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Yes. It's perfectly possible to use "non-adjective" expressions for thanking people.
"Valeu" is pretty ok in Brazil, informal but not seen as a bad thing.
"(Eu) agradeço" (I thank you) is also a good one :)
And even if you are a woman, you can still say "obrigado!" as an interjection. That can be accepted and is not so weird. The opposite, though, a man using "obrigada" will be frown upon.
Haha that's what some people say about "male" or "female" but I don't buy into that. =)
I could alternate, or I could just leave the vowel off, half the time people ellide the syllables anyway in actual conversations. I'd be curious though if there is a convention that any nonbinary people have been adopting.
Here's the longer explanation. The literal translation of "obrigado" is "obliged" and because it is an adjective it has to agree with gender; in this case the ending changes from 'o' for masculine agreement to 'a' for feminine agreement. Because you are using the adjective to describe yourself then you must use a different ending depending on whether you are a man or a woman as Riley has already explained much more succinctly.
[Added later] Many discussions disappear quickly here. Here's one I dug up on this topic: http://www.duolingo.com/comment/60688
I can understand your confusion because you would expect a native speaker to know best. This article is in Portuguese and the writer basically says what I say, but some of the commentators disagree and agree with your friend instead: http://emportuguescorrecto.blogs.sapo.pt/4029.html.
Here is another viewpoint: http://www.flip.pt/Duvidas-Linguisticas/Duvida-Linguistica.aspx?DID=1008. This seems to be the most authoritative one. It repeats what I say, but adds that "obrigado" can also be thought of as an interjection and therefore can be used by both men and women alike.
Ask your colleague to look at these pages and see if she is swayed by their arguments. I'm sticking with my simple rule.
Thanks for your very quick answer! Hehe, my level of portuguese is at "Olá, eu sou uma mulher e eu gosto de abacaxi. A borboleta escreve um livro. Parabéns! Tchau!" but it's very flattering that you would think I could understand a whole article in portugues :D Maybe it's a regional thing, as my friend is from Madeira. But I'll stick to your rule, I think :)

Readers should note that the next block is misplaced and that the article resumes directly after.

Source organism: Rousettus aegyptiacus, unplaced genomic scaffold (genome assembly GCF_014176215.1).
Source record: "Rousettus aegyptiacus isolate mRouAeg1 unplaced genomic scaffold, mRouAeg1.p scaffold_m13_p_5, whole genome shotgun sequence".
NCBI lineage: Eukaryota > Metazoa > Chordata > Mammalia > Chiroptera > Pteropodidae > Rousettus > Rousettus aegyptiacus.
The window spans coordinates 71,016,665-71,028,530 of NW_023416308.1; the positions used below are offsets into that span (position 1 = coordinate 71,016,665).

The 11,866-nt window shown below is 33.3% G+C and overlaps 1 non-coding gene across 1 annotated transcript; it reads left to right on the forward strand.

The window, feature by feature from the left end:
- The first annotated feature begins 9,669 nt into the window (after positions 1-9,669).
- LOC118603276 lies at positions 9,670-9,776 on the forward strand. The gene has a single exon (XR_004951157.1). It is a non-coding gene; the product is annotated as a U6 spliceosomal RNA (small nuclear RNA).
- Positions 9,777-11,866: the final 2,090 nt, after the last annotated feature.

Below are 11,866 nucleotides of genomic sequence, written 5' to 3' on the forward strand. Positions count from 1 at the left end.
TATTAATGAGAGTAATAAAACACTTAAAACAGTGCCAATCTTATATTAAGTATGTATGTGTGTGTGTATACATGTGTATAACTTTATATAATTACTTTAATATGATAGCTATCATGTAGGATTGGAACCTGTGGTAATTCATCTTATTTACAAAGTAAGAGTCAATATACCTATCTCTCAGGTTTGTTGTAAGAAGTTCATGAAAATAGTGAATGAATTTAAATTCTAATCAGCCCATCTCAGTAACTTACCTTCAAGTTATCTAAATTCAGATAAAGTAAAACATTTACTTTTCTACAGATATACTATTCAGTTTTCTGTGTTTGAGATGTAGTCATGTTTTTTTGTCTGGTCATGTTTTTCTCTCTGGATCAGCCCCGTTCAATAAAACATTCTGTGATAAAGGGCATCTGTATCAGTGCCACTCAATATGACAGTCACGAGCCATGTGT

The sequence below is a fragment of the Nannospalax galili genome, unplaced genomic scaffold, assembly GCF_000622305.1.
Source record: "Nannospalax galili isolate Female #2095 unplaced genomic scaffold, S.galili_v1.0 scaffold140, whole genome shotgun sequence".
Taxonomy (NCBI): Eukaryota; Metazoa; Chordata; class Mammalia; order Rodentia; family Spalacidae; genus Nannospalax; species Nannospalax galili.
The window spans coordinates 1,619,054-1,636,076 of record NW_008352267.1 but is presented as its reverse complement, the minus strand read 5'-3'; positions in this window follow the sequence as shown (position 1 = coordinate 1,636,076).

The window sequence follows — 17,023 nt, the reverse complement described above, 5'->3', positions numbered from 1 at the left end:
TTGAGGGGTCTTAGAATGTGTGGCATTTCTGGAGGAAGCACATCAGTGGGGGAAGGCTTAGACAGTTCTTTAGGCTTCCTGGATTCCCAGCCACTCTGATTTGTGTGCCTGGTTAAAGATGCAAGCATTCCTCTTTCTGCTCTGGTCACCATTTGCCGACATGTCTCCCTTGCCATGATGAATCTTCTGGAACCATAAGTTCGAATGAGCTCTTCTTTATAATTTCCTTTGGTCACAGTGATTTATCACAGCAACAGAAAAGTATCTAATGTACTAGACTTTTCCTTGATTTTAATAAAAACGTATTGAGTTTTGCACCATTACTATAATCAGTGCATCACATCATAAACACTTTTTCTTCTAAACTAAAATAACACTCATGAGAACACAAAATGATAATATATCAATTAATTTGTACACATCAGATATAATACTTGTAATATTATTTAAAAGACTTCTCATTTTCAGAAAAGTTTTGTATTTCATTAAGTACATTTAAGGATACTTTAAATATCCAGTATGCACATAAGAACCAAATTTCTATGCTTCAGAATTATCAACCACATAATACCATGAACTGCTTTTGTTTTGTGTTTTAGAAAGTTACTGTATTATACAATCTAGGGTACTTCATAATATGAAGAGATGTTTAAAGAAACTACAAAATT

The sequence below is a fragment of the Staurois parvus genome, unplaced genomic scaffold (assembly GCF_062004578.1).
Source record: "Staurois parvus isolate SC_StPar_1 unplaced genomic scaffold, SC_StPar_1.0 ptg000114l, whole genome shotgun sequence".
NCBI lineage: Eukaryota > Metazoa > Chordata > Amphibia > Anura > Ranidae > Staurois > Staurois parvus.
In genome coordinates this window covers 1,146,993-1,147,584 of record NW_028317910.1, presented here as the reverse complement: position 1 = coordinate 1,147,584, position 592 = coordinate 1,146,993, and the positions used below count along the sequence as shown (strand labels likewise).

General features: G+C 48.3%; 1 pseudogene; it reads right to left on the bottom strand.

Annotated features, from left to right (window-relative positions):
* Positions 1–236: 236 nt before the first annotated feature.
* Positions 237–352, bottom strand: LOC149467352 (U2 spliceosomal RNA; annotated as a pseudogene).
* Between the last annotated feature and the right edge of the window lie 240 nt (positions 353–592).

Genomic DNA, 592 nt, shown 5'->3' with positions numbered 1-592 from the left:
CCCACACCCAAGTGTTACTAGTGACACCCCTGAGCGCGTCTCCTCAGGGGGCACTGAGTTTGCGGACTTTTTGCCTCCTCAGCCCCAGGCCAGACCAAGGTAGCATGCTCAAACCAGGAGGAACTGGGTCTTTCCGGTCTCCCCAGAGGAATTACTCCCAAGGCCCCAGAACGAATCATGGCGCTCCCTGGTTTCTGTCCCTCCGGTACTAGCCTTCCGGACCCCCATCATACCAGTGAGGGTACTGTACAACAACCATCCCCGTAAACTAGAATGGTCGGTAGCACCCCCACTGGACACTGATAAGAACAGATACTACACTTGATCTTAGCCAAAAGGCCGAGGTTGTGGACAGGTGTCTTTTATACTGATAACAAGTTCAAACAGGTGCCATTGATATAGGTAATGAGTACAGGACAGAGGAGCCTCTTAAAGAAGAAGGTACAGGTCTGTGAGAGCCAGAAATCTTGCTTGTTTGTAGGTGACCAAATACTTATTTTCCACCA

Google is your friend. When I'm faced with a page of dense Portuguese I'll often cheat and paste the URL into Google translate. The little knowledge of Portuguese I've picked up here helps me untangle some of the gibberish that Google occasionally produces (it is easy to see the original Portuguese in a popup), but even without that refinement you'll usually be able to get the gist. In fact, Google's Chrome browser on a desktop computer detects the page language and offers to translate it with a single click of your mouse.
When you know what "obrigado/obrigada" means, the more logical is too agree the gender with yourself, not the person you want to thank. I don't know if Portugal has its own Royal Academy for the language, I didn't find an official site as for other language (Someone knows where we can find official rules?), but every site I checked with Portuguese lessons, explain that it has to agree with the person who speak. Ex: http://www.omniglot.com/language/articles/obrigado.htm
I believe there are misusage of the language, as for every language, but it's not the official rules.
Your colleague might be right. Duolingo's Portuguese is the Brazilian one. There are things that change between it and the European Portuguese.
Once I saw a Portuguese man getting offended here because a Brazilian man said that "mais pequeno" is wrong and people might think you are illiterate if you say it instead of "menor". While this is true in Pt-Br, "mais pequeno" is the standard in Pt-Eu according to the first man.
So women say "Obrigada" and men say "obrigado", but what if i want to say "WE thank you" and we are a mixture of males and females, what should i say?
Technically, "Obrigados" for an all-male or mixed group and "Obrigadas" for an all-female group, but these forms appear to be little used in Brazil. See: http://www.normaculta.com.br/obrigado-ou-obrigada/
See the link previously mentioned by PERCE_NEIGE which covers this point and gives some alternative ways of saying thank you in this case: http://www.omniglot.com/language/articles/obrigado.htm
Just a coincidence. While they sound alike, and have similar use, Arigatou dates far before the Portuguese ever came to Japan. Also, the meanings differ slightly. Arigatou merely means thank you, while the litteral meaning of obrigado is "obliged", used as in "I'm obliged (to return the favor)". Wikipedia mentions this in this article: https://en.wikipedia.org/wiki/List_of_Japanese_words_of_Portuguese_origin
I'm a native English speaker. 'Thank you" is a more emphatic version of "thanks." For example, you'd probably say "thanks" if somebody got you a glass of water. But you'd probably say "thank you" if somebody bought you a new car. "Thanks" is often spoken more neutrally than "thank you."
I don't think this is real problem because you can always add "não" to make the "no thank you" meaning clear.
I'm told it is possible for "obrigado/a" to mean "no, thank you" in certain circumstances. Let's say you have just finished a meal and the waiter asks if you would like a coffee, if you respond with simply "obrigado/a" rather than something like "obrigado/a, aceito" it is possible the coffee will never come. :-)
Well, I got that cultural snippet from one of the comments (the one by SeeBe) at the end of this amusing article: http://www.economist.com/blogs/johnson/2013/06/brazilians-ctd
Thank you for sharing, David! Your link prompted me to find the precursory blog post in the Economist, plus another post which is also apparently related. Quite amusing stuff!